About 1565 the town was presented by King Sigismund August to the Russian prince Andrei Mikhailovich Kurbski, who had been induced to betray his country and to enter the service of the Polish king. Escaping with his followers from Yuryev (Dorpat) to Lithuania, Kurbski established himself within sixteen miles of Kovel, which he ruled through trusted agents, and often compelled the Jews to advance him large sums of money. On July 14, 1569, his agent at Kovel, Ivan Kelemet, attacked the Jews at the instigation of a baptized Jew named Lavrin, and, in defiance of their ancient rights and privileges, placed Yuska Shmoilovich, Avram Yakovovich, and Bogdana, the wife of Agron, in a dungeon in which was much water, and closed and sealed all the houses, stores, and taverns of the Jews with all their merchandise, personal property, and provisions. Some Jews of Vladimir having protested against this action, Kelemet stated that he was merely carrying out the wishes of Prince Kurbski, who was free to punish the Jews of Kovel, who were his subjects, as he pleased. He also admitted that he had placed the two Jews and the Jewess in the dungeon and had immersed them up to their necks because they, having become security for Agron Natanovich, had failed to produce him at the appointed time. The matter was carried by the Jews to the king at the Diet of Lublin, and he ordered the release of the imprisoned Jews. Kelemet, however, refused to recognize the royal decree, claiming that he was subject only to his master, Prince Kurbski; and he ordered all the Jews of Kovel to leave the town on the following day. After an imprisonment of five weeks (doubtless not in the dungeon) the prisoners were liberated by order of Kurbski, who was finally compelled to obey the royal decree. He gave directions also for the removal of the seals from the synagogue, houses, and stores belonging to the Jews; but at the same time he warned them that he would obtain satisfaction from them at a future time. Notwithstanding these threats, however, the prince continued to deal with the Jews and to borrow money from them, as is shown by his will dated June 5, 1581, wherein he admits that he owes Mordecai Shichich of Kovel 100 gold ducats. This debt and sums owing by Kurbski to other Jews remained unpaid in 1585; and the creditors were obliged to bring suit against the estate.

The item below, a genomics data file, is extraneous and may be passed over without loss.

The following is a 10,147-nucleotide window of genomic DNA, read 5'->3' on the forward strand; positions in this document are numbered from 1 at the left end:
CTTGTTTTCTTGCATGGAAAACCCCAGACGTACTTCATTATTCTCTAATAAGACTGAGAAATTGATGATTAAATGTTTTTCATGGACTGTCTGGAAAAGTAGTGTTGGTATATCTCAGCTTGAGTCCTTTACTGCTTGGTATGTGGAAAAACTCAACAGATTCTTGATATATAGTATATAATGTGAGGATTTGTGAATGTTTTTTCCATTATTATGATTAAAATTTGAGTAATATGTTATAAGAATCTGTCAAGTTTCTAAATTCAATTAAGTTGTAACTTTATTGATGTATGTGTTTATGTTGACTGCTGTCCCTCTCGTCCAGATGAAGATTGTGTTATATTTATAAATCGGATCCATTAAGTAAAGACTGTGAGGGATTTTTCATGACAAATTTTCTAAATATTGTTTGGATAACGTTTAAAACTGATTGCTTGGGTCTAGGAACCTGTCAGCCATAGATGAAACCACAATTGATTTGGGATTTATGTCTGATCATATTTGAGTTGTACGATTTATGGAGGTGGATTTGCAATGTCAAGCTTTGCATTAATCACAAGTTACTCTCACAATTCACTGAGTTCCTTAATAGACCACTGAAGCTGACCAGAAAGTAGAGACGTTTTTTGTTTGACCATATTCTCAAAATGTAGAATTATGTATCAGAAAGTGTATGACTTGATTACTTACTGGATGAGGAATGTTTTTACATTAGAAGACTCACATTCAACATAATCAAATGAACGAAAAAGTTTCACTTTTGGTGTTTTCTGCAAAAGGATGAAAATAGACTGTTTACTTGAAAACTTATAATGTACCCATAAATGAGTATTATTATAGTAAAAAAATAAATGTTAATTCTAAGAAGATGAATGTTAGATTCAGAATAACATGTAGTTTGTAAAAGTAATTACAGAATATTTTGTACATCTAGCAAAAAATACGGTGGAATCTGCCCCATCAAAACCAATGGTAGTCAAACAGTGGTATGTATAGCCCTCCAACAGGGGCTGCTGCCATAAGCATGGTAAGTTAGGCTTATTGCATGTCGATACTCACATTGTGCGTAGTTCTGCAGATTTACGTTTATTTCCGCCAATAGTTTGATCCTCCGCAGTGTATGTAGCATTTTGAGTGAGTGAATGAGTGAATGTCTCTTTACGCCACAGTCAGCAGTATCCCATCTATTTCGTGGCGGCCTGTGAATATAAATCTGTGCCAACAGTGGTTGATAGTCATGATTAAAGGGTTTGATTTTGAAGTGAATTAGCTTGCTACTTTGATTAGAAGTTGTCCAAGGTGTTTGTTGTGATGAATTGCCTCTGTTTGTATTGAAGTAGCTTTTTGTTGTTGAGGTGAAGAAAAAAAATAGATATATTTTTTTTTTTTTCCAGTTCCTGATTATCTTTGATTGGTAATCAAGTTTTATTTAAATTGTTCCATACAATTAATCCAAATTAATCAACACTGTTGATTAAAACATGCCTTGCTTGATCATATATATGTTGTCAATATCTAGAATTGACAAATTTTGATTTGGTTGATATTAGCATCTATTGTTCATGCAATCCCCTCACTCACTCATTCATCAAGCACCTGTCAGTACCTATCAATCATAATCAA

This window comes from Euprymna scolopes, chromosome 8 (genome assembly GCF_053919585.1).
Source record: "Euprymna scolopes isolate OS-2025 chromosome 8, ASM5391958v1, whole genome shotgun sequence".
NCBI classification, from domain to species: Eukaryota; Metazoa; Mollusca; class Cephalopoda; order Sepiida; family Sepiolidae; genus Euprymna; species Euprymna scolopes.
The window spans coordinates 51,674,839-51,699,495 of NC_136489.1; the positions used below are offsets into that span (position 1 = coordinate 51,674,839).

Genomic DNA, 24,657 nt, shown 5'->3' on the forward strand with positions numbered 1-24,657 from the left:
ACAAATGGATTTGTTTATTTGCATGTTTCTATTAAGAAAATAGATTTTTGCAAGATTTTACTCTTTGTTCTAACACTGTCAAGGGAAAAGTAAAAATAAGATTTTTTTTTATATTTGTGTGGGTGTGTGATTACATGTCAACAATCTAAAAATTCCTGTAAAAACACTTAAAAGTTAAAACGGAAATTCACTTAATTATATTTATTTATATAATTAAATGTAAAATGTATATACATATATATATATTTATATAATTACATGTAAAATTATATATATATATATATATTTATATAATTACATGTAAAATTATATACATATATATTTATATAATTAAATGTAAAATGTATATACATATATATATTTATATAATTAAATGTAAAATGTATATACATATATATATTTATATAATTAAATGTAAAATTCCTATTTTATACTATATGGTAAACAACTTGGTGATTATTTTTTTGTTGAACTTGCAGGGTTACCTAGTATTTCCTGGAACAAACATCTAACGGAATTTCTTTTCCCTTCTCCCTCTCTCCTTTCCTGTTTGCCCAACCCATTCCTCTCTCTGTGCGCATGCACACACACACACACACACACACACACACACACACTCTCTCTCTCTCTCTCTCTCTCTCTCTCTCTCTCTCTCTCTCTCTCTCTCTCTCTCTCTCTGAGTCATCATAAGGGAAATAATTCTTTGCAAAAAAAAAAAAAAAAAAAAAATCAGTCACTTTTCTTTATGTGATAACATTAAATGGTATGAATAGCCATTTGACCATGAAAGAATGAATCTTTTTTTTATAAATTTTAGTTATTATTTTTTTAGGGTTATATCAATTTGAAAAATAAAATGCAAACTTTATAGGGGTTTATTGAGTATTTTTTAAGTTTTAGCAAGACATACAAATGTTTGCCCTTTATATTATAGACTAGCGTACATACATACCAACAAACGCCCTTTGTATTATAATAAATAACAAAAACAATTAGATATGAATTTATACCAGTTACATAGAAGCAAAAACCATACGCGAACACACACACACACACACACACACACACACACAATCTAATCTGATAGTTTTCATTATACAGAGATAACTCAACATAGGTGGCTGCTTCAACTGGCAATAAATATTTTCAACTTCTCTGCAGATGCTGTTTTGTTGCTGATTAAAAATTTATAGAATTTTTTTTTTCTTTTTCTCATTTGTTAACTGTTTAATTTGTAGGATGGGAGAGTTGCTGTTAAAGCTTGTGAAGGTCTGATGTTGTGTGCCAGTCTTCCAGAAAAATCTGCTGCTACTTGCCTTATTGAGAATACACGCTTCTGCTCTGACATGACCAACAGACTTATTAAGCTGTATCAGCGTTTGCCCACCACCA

Petitions Against Jews.